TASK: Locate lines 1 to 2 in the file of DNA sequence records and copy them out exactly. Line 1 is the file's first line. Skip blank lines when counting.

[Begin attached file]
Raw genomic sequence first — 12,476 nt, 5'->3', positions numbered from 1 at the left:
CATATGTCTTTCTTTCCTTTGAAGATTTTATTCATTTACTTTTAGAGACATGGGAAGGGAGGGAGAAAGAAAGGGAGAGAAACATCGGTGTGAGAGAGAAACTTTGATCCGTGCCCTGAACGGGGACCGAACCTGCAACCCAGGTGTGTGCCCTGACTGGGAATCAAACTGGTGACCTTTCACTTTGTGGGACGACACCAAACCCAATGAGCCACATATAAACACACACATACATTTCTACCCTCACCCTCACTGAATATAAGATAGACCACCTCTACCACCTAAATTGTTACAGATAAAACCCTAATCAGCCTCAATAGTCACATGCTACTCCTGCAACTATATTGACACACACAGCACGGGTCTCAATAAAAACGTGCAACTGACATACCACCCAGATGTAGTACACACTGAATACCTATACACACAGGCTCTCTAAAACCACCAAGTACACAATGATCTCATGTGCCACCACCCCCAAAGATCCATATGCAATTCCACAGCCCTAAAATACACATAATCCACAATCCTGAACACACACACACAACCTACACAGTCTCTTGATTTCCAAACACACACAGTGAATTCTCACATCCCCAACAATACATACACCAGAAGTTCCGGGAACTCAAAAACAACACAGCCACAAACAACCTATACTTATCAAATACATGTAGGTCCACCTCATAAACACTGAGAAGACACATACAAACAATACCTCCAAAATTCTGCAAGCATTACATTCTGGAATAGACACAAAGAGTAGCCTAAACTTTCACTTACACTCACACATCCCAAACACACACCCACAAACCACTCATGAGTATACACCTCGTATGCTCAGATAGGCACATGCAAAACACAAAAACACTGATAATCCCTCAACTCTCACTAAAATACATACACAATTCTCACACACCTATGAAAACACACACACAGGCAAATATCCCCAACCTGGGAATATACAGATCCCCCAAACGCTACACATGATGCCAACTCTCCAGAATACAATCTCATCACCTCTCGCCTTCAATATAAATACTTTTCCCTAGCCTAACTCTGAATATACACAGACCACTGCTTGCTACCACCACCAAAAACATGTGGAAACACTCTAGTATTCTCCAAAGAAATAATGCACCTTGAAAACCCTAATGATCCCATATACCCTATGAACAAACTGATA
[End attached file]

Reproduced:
Raw genomic sequence first — 12,476 nt, 5'->3', positions numbered from 1 at the left:
CATATGTCTTTCTTTCCTTTGAAGATTTTATTCATTTACTTTTAGAGACATGGGAAGGGAGGGAGAAAGAAAGGGAGAGAAACATCGGTGTGAGAGAGAAACTTTGATCCGTGCCCTGAACGGGGACCGAACCTGCAACCCAGGTGTGTGCCCTGACTGGGAATCAAACTGGTGACCTTTCACTTTGTGGGACGACACCAAACCCAATGAGCCACATATAAACACACACATACATTTCTACCCTCACCCTCACTGAATATAAGATAGACCACCTCTACCACCTAAATTGTTACAGATAAAACCCTAATCAGCCTCAATAGTCACATGCTACTCCTGCAACTATATTGACACACACAGCACGGGTCTCAATAAAAACGTGCAACTGACATACCACCCAGATGTAGTACACACTGAATACCTATACACACAGGCTCTCTAAAACCACCAAGTACACAATGATCTCATGTGCCACCACCCCCAAAGATCCATATGCAATTCCACAGCCCTAAAATACACATAATCCACAATCCTGAACACACACACACAACCTACACAGTCTCTTGATTTCCAAACACACACAGTGAATTCTCACATCCCCAACAATACATACACCAGAAGTTCCGGGAACTCAAAAACAACACAGCCACAAACAACCTATACTTATCAAATACATGTAGGTCCACCTCATAAACACTGAGAAGACACATACAAACAATACCTCCAAAATTCTGCAAGCATTACATTCTGGAATAGACACAAAGAGTAGCCTAAACTTTCACTTACACTCACACATCCCAAACACACACCCACAAACCACTCATGAGTATACACCTCGTATGCTCAGATAGGCACATGCAAAACACAAAAACACTGATAATCCCTCAACTCTCACTAAAATACATACACAATTCTCACACACCTATGAAAACACACACACAGGCAAATATCCCCAACCTGGGAATATACAGATCCCCCAAACGCTACACATGATGCCAACTCTCCAGAATACAATCTCATCACCTCTCGCCTTCAATATAAATACTTTTCCCTAGCCTAACTCTGAATATACACAGACCACTGCTTGCTACCACCACCAAAAACATGTGGAAACACTCTAGTATTCTCCAAAGAAATAATGCACCTTGAAAACCCTAATGATCCCATATACCCTATGAACAAACTGATA